Tenant representation is becoming an increasingly common phenomenon on the office markets of Central Europe, which is without a doubt a sign of a healthy, growing and more educated market. Their activity, however, often raises ethical questions as it’s still often unclear who pays for their services. Conflict of interest in tenant representation has been one of the key topics of two regional events: the Property Forum - RICS Prague Property Summit 2017 and the latest RICS Hungary Tea & Talk in Budapest.
The share of transactions with tenant representation has grown significantly on the office market in recent years, especially in the case of pre-leases and leases signed for larger floor spaces. Industry experts predict that the phenomenon will become even more widespread in the future which means that real estate professionals need to come up with a framework for ethical and transparent tenant representation as soon as possible.
Representatives of advisory firms, tenants and landlords all agree that leasing agents carry a huge responsibility and the key to improving ethics and transparency is education. Unfortunately many believe that even though the market is growing and expanding, advisory firms are not doing enough to educate their existing employees and train their new hires. Universities and professional bodies would be the natural partners for such training programmes, but a general lack of cooperation limits the possibilities.
Through their agents, advisory firms are responsible for the education of tenants as well. Most landlords prefer to sit down with tenants that have a grasp of how the market works and in order to ensure this they are ready to work together with advisory firms.
Landlords and tenants strongly believe that tenant representation can be really useful and add value to lease transactions, but it is important to note that it is not secondary who is representing the tenants. Generally speaking, tenant representation is completely different for those clients who get these services as a consequence of a regional or global corporate deal and for those who directly hire a firm to help them find the right office.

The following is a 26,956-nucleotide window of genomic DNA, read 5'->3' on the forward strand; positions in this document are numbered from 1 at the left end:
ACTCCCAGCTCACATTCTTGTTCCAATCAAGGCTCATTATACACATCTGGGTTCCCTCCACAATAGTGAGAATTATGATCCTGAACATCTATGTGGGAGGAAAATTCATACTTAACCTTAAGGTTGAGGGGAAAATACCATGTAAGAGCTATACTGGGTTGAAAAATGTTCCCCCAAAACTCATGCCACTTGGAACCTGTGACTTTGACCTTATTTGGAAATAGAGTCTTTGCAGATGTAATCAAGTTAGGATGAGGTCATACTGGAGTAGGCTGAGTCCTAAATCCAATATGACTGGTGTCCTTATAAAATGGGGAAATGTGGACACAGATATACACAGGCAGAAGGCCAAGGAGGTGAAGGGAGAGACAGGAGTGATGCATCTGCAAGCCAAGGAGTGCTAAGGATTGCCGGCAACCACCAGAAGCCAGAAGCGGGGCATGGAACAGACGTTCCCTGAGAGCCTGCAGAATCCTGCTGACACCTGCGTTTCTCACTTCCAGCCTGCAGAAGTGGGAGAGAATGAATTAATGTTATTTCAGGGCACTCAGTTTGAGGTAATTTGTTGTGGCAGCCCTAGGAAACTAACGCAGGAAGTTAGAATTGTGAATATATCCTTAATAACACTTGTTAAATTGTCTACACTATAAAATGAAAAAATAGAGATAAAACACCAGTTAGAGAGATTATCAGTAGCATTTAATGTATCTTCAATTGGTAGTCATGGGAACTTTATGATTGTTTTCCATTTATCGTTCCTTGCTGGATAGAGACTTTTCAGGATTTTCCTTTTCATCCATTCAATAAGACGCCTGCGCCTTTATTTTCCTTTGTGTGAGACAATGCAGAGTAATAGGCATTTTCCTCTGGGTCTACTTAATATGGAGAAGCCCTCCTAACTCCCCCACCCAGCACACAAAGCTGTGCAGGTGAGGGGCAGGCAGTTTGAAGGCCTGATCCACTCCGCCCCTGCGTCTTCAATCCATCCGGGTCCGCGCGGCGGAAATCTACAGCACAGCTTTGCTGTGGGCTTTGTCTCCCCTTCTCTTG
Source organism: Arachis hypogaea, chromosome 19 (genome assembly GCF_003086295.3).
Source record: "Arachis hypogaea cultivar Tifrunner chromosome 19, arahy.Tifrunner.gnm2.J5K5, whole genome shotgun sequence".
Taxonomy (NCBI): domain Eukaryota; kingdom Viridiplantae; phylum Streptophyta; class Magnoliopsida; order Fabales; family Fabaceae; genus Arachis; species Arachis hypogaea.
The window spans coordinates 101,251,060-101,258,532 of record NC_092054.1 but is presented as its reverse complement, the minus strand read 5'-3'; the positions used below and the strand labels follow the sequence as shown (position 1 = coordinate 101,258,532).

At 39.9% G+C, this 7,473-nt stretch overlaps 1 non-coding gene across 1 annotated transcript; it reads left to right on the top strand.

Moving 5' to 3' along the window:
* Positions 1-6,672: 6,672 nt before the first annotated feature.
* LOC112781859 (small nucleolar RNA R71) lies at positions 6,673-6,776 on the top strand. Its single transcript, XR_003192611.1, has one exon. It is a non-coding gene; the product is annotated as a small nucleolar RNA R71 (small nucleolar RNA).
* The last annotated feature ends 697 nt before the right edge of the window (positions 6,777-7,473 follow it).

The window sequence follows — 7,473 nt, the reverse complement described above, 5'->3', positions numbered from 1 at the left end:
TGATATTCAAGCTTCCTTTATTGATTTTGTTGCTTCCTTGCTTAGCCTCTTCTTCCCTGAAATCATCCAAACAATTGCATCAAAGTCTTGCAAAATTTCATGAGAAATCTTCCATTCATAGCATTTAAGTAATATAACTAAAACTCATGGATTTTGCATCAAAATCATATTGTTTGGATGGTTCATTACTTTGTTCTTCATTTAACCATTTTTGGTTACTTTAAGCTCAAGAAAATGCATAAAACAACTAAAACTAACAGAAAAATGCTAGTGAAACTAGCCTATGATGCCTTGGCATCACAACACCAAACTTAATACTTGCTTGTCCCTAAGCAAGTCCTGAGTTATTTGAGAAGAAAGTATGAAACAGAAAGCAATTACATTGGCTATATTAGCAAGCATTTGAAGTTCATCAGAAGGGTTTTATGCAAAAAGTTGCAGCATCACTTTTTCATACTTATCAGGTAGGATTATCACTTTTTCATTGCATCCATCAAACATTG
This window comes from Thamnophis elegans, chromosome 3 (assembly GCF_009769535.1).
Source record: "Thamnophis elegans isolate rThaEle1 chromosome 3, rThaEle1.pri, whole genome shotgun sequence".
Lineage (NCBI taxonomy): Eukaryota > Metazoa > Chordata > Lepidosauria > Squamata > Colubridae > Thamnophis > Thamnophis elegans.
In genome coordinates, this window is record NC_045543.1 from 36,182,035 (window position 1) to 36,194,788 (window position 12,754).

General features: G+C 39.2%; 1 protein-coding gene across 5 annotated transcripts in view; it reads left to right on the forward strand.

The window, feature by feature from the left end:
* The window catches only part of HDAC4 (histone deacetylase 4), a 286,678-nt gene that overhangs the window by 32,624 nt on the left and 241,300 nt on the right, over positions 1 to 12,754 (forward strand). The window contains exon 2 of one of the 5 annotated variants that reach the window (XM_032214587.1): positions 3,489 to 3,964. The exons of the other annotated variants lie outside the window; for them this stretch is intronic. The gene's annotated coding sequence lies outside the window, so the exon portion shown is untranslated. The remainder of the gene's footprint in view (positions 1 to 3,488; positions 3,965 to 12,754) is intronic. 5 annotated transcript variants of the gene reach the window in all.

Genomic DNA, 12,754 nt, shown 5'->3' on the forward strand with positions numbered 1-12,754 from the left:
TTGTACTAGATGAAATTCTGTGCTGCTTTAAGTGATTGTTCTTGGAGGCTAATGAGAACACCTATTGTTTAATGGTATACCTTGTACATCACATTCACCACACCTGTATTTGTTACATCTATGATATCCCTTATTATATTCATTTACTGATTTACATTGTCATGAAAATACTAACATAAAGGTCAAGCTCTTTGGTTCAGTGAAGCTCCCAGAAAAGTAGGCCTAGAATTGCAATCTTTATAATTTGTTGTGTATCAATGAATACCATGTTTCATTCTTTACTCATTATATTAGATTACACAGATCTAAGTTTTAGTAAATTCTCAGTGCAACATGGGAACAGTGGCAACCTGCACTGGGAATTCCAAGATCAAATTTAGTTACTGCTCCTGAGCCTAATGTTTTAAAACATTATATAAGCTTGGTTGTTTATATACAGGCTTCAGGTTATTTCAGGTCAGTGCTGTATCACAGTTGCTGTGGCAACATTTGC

Still, the biggest issue associated with tenant representation is not related to educations but rather to the fact that in most CEE countries there is no common policy in place on who should pay for the services of the agent.
If the tenant pays, they tend to focus too much on fees and less attention is given to the value added by the agent. Tenants thus often choose to be represented by the agent who charges the least instead of the agents who is willing to do the most for them.
If the landlord pays, that is without a doubt a conflict of interest and the question arises: who is actually looking out for what’s best for the tenant? Landlords admit that if they don’t feel that an agent is fighting strong enough for its client, they usually take advantage of the situation.
If the agent shows their client a building that they were assigned to lease that is, of course, a whole different level of conflict of interest.
These are really serious ethical issues that the market has failed to address to date. RICS has several materials that can provide a starting point to resolving these issues: the institution’s professional statement on Conflict of Interest or its Real Estate Agency and Brokerage Standards both should be on the radar of professionals involved in tenant representation.
Many believe that a flat fee or a more standardised fee system, which is based on floor space instead of rent, could provide a solution. These practices are common overseas or in Western Europe and could easily be adapted to local markets.
A lot has been done in recent years to make Central European commercial property markets more transparent and ethical, but conflicts of interests are still often unavoidable. Experts agree that it is the responsibility of working professionals to ensure transparency and promote ethical behaviour.
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